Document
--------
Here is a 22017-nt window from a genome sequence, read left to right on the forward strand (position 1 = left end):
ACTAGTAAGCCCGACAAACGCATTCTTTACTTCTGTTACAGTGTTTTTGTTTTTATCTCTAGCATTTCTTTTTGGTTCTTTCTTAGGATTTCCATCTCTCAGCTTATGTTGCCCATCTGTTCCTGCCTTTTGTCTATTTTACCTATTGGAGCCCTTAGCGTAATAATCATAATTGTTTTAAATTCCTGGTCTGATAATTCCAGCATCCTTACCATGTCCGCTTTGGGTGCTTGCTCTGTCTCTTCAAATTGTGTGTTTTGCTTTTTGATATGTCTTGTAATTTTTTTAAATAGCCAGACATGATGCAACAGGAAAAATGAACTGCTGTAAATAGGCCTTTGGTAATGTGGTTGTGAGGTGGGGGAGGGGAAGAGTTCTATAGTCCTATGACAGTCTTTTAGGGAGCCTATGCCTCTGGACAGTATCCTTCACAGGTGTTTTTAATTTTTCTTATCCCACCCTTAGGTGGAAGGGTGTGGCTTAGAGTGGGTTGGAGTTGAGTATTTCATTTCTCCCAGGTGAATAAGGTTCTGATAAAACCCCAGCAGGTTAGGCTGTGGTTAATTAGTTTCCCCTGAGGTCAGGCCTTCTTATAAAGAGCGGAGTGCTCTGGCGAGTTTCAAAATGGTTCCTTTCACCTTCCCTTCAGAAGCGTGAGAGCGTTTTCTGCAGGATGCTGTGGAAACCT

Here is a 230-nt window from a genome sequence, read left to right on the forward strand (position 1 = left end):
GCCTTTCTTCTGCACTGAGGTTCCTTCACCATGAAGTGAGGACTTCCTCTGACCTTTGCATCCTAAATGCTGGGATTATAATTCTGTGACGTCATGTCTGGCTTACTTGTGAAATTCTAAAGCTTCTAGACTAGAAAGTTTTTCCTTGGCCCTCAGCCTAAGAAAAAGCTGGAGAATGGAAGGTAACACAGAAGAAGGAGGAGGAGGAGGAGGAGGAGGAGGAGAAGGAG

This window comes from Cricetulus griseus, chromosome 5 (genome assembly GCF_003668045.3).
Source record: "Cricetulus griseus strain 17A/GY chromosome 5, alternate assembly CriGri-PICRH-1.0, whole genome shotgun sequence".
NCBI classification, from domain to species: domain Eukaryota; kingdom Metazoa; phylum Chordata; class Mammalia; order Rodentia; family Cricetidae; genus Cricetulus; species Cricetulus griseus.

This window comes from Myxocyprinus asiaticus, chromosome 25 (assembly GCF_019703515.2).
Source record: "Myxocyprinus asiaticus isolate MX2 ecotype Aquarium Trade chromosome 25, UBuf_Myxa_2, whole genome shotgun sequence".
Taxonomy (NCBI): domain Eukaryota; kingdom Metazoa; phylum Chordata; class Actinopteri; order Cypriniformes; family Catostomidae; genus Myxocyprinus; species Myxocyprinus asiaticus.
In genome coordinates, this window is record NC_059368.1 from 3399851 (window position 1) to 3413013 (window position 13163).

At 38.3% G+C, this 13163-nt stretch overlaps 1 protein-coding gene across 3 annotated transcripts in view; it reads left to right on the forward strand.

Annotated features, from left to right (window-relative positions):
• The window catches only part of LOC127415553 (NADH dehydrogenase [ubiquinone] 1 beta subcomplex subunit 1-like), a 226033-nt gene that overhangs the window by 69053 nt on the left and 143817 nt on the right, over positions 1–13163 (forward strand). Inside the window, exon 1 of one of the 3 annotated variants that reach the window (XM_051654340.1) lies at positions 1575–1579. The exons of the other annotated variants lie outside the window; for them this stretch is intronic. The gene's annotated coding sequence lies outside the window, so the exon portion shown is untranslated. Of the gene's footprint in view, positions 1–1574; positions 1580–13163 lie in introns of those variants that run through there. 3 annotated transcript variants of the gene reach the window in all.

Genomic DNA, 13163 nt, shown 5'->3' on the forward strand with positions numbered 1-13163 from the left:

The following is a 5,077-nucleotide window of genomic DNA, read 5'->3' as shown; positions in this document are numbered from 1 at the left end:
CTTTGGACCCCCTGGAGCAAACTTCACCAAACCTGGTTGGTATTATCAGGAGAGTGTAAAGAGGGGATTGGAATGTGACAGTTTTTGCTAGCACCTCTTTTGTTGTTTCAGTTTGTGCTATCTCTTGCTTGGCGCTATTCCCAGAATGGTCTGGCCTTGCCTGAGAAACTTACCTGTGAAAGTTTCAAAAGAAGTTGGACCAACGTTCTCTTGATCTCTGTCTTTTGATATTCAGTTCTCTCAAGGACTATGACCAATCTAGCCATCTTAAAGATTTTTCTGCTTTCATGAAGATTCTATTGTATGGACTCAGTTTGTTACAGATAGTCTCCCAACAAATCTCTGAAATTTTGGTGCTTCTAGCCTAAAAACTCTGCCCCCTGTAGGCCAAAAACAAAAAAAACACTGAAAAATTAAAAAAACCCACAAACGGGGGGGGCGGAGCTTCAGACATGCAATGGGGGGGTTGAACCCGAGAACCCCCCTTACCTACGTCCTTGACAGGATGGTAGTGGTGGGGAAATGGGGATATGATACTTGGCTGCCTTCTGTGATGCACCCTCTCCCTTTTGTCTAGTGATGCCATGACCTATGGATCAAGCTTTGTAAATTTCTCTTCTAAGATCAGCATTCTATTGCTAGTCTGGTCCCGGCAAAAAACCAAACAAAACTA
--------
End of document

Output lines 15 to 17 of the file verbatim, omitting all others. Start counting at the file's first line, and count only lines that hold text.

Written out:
Genomic DNA, 13163 nt, shown 5'->3' on the forward strand with positions numbered 1-13163 from the left:

The following is a 5,077-nucleotide window of genomic DNA, read 5'->3' as shown; positions in this document are numbered from 1 at the left end:
CTTTGGACCCCCTGGAGCAAACTTCACCAAACCTGGTTGGTATTATCAGGAGAGTGTAAAGAGGGGATTGGAATGTGACAGTTTTTGCTAGCACCTCTTTTGTTGTTTCAGTTTGTGCTATCTCTTGCTTGGCGCTATTCCCAGAATGGTCTGGCCTTGCCTGAGAAACTTACCTGTGAAAGTTTCAAAAGAAGTTGGACCAACGTTCTCTTGATCTCTGTCTTTTGATATTCAGTTCTCTCAAGGACTATGACCAATCTAGCCATCTTAAAGATTTTTCTGCTTTCATGAAGATTCTATTGTATGGACTCAGTTTGTTACAGATAGTCTCCCAACAAATCTCTGAAATTTTGGTGCTTCTAGCCTAAAAACTCTGCCCCCTGTAGGCCAAAAACAAAAAAAACACTGAAAAATTAAAAAAACCCACAAACGGGGGGGGCGGAGCTTCAGACATGCAATGGGGGGGTTGAACCCGAGAACCCCCCTTACCTACGTCCTTGACAGGATGGTAGTGGTGGGGAAATGGGGATATGATACTTGGCTGCCTTCTGTGATGCACCCTCTCCCTTTTGTCTAGTGATGCCATGACCTATGGATCAAGCTTTGTAAATTTCTCTTCTAAGATCAGCATTCTATTGCTAGTCTGGTCCCGGCAAAAAACCAAACAAAACTA